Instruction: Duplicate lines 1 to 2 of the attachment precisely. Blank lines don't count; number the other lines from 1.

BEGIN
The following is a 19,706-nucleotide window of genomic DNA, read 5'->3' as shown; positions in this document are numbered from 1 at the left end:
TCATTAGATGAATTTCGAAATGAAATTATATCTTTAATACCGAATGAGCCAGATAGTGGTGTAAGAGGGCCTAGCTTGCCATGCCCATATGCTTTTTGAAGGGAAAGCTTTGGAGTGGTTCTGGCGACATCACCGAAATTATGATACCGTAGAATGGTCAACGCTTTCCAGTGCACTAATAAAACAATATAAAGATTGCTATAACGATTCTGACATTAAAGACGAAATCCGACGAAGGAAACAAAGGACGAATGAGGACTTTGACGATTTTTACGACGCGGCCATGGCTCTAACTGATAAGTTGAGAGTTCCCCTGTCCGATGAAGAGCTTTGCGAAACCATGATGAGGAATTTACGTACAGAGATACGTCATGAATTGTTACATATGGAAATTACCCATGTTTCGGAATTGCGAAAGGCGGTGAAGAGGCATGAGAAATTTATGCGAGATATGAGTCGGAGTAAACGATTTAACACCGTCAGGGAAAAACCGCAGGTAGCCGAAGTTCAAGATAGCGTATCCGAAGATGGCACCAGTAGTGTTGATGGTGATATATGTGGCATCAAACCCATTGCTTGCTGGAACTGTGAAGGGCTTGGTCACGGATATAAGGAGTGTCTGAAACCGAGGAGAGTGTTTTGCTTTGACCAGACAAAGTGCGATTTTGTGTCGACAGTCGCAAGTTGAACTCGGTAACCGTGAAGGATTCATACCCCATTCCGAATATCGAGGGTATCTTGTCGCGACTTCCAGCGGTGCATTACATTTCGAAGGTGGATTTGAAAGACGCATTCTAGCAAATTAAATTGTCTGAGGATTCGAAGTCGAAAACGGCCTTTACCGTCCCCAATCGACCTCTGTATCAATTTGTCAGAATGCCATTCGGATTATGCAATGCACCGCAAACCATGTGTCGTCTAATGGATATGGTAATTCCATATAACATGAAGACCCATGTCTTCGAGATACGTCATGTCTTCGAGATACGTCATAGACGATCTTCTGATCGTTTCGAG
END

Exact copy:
The following is a 19,706-nucleotide window of genomic DNA, read 5'->3' as shown; positions in this document are numbered from 1 at the left end:
TCATTAGATGAATTTCGAAATGAAATTATATCTTTAATACCGAATGAGCCAGATAGTGGTGTAAGAGGGCCTAGCTTGCCATGCCCATATGCTTTTTGAAGGGAAAGCTTTGGAGTGGTTCTGGCGACATCACCGAAATTATGATACCGTAGAATGGTCAACGCTTTCCAGTGCACTAATAAAACAATATAAAGATTGCTATAACGATTCTGACATTAAAGACGAAATCCGACGAAGGAAACAAAGGACGAATGAGGACTTTGACGATTTTTACGACGCGGCCATGGCTCTAACTGATAAGTTGAGAGTTCCCCTGTCCGATGAAGAGCTTTGCGAAACCATGATGAGGAATTTACGTACAGAGATACGTCATGAATTGTTACATATGGAAATTACCCATGTTTCGGAATTGCGAAAGGCGGTGAAGAGGCATGAGAAATTTATGCGAGATATGAGTCGGAGTAAACGATTTAACACCGTCAGGGAAAAACCGCAGGTAGCCGAAGTTCAAGATAGCGTATCCGAAGATGGCACCAGTAGTGTTGATGGTGATATATGTGGCATCAAACCCATTGCTTGCTGGAACTGTGAAGGGCTTGGTCACGGATATAAGGAGTGTCTGAAACCGAGGAGAGTGTTTTGCTTTGACCAGACAAAGTGCGATTTTGTGTCGACAGTCGCAAGTTGAACTCGGTAACCGTGAAGGATTCATACCCCATTCCGAATATCGAGGGTATCTTGTCGCGACTTCCAGCGGTGCATTACATTTCGAAGGTGGATTTGAAAGACGCATTCTAGCAAATTAAATTGTCTGAGGATTCGAAGTCGAAAACGGCCTTTACCGTCCCCAATCGACCTCTGTATCAATTTGTCAGAATGCCATTCGGATTATGCAATGCACCGCAAACCATGTGTCGTCTAATGGATATGGTAATTCCATATAACATGAAGACCCATGTCTTCGAGATACGTCATGTCTTCGAGATACGTCATAGACGATCTTCTGATCGTTTCGAG